Further recent very small-scale experimental procedures have been undertaken for the absorption of silver by ion-exchange resins.

This has involved bleach-fix solutions, as the paper "Regeneration of Ferric-EDTA-Thiosulfate Bleach-Fix Solution by Anion-Exchange Resins", H. Iwano et al (Japan), "Journal of Applied Photographic Engineering", Vol 2, No. 2, pgs. 65-69, Spring 1976.

This procedure has been for a spent bleach-fix solution containing 4.32 grams of silver per liter. This is one-hundred million times more silver than the minimum amount that can be processed with the present invention.

The Iwano paper concludes with the statement:

"The new regeneration system presented here still has some problems that have to be solved before introduction to practical applications but it may provide an improvement for pollution abatement."

The British Pat. No. 1,452,618, published Oct. 13, 1976, sets forth the same technology as the above paper, having the same authorship and two of the same tables of data, as well as a great similarity in the data disclosed.

The examples given in the patent do not give quantities of chemicals, etc., nor the volume of solution that can be processed. It appears that the same very small scale experimental procedures as used in the paper are involved. A 10 milli-liter resin column was used in the experiments reported in the paper.

By contrast, a commercial installation according to the subject invention employs 12,165,000 milli-liters of resin.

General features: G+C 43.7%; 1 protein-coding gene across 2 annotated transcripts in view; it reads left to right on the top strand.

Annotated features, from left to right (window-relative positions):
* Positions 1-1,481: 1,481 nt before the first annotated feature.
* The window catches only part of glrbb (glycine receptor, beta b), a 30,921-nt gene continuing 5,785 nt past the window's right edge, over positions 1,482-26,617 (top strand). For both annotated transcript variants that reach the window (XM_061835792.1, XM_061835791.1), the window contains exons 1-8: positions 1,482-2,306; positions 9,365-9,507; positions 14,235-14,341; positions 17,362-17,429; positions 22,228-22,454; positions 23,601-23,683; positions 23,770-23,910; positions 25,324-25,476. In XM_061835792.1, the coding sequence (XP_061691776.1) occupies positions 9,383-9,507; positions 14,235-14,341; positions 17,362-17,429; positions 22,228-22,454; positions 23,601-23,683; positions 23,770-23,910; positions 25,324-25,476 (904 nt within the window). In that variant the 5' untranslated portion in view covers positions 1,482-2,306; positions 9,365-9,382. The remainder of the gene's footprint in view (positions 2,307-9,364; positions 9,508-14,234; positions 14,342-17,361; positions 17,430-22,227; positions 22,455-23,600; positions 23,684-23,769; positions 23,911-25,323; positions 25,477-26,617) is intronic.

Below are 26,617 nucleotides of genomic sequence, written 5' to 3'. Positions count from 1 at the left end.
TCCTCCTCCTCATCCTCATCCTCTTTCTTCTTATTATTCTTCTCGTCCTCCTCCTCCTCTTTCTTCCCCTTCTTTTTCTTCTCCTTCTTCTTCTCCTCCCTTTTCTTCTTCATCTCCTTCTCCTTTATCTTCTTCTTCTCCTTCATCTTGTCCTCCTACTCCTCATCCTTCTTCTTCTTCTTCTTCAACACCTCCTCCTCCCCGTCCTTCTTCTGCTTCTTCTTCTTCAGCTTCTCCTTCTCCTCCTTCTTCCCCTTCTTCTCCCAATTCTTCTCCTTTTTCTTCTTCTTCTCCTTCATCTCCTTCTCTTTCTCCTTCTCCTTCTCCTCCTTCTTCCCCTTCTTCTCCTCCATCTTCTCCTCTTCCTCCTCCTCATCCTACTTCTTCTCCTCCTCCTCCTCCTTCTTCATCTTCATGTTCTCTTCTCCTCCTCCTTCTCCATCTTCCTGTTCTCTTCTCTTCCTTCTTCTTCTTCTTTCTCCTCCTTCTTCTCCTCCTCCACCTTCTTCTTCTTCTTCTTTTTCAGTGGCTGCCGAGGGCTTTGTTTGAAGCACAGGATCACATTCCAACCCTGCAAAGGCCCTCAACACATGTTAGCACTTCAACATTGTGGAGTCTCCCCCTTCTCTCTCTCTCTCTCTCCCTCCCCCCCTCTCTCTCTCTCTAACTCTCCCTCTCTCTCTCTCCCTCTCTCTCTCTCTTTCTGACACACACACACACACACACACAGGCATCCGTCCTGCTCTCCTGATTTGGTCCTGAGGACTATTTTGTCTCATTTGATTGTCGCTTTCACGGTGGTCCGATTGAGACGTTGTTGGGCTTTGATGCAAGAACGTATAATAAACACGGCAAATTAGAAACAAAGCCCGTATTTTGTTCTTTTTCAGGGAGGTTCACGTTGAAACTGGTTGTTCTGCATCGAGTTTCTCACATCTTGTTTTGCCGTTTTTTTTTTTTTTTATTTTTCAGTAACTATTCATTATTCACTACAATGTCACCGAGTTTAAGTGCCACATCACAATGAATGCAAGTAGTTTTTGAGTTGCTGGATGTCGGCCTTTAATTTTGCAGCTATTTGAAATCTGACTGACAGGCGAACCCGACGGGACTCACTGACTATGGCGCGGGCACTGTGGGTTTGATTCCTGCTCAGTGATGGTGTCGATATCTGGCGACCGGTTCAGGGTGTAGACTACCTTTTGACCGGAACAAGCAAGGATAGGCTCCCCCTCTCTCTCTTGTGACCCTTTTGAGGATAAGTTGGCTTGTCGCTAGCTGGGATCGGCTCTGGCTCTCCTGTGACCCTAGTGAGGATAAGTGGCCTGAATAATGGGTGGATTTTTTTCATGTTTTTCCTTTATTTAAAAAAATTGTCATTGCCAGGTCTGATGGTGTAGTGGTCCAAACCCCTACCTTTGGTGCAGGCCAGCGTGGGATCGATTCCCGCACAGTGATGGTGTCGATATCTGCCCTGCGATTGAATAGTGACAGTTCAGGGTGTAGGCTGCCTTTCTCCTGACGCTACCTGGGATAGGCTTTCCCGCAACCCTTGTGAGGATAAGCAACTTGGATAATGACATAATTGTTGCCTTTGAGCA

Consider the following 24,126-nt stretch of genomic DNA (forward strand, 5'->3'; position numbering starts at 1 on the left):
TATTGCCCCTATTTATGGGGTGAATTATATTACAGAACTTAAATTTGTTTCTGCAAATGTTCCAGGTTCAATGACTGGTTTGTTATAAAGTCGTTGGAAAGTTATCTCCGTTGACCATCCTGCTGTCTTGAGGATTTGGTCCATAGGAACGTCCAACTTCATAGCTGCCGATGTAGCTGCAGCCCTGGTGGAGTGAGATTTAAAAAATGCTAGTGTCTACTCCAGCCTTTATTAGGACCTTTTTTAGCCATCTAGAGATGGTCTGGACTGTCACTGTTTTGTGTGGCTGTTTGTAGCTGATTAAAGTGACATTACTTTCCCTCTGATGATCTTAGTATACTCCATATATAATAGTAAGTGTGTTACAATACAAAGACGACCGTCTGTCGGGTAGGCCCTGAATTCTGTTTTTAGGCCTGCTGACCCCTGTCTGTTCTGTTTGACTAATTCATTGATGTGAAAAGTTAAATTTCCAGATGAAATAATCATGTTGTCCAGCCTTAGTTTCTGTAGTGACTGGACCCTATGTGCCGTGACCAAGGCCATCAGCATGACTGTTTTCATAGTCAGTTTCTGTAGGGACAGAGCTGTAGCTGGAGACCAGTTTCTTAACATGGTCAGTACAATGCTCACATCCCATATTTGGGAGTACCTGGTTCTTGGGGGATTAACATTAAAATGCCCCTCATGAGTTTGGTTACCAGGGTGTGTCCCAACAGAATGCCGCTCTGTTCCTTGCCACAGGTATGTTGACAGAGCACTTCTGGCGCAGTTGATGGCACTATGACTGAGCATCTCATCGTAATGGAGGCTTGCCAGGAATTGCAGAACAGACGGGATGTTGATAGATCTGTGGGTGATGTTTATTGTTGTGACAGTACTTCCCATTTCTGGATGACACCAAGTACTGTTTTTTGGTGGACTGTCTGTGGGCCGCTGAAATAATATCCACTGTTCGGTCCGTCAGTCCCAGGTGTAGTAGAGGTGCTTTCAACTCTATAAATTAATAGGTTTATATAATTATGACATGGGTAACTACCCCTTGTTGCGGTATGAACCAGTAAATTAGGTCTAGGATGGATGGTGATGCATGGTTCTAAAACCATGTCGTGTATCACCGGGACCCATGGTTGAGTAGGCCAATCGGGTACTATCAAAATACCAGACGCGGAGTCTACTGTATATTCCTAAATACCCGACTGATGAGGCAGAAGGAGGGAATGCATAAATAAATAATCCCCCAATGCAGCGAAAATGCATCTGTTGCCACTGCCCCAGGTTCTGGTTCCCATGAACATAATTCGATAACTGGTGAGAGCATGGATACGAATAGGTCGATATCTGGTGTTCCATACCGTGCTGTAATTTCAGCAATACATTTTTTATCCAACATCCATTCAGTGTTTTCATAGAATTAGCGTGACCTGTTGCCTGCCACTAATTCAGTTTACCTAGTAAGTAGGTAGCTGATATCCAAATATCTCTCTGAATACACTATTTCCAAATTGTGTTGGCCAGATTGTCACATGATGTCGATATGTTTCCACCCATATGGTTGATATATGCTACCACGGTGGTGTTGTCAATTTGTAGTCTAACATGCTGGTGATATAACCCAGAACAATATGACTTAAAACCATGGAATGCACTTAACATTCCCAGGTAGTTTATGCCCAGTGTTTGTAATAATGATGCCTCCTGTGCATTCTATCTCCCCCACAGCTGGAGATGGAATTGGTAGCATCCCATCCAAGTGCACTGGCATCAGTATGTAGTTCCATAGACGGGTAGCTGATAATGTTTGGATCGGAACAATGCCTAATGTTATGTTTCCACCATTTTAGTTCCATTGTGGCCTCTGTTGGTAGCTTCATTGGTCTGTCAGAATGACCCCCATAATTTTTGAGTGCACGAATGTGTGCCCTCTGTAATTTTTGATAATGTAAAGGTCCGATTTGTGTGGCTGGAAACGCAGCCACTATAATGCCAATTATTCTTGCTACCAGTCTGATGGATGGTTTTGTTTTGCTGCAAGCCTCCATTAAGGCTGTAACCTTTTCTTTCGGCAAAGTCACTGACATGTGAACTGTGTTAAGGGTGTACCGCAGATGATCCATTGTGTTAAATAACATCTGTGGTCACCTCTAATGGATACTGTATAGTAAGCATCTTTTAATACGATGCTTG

Further prior art efforts include a paper approved for public release, distribution unlimited, by the Air Force Weapons Laboratory, New Mexico; "Development and Application of Ion Exchange Silver Recovery System", by A Buyers et al, May 1974.

The "Conclusions" of the paper contain certain information, such as:

"1. a. (4) Operation of an ion exchange process for removal of silver concentrations of 0.05 grams per liter or less requires over ten times the quantity of resin as found by Buyers (ref. 3); this quantity is probably impractical for Air Force applications. Therefore, the ion exchange process should be evaluated at fix bath concentrations between 0.05 gm/liter and 0.50 gm/liter."

Note that the minimum concentration of the Air Force work, 0.05 gm/liter is 50 parts per million, or 1,250 times greater than the minimum concentration capable of being processed by the present invention.

SUMMARY OF THE INVENTION

A commercially practical cost-effective continuous-flow heavy metal ion recovery system capable of handling very dilute aqueous solutions of the ion has been accomplished by employing certain combinations of chemicals and processing techniques.

An anion-exchange resin supplied as a gel or a macroporous grain structure is used. This may be a strong base cross-linked polystyrene having quaternary ammonium functional groups. It is supplied in the chloride mode as a granular bed. A weak base polyfunctional amine phenolic resin may alternately be used.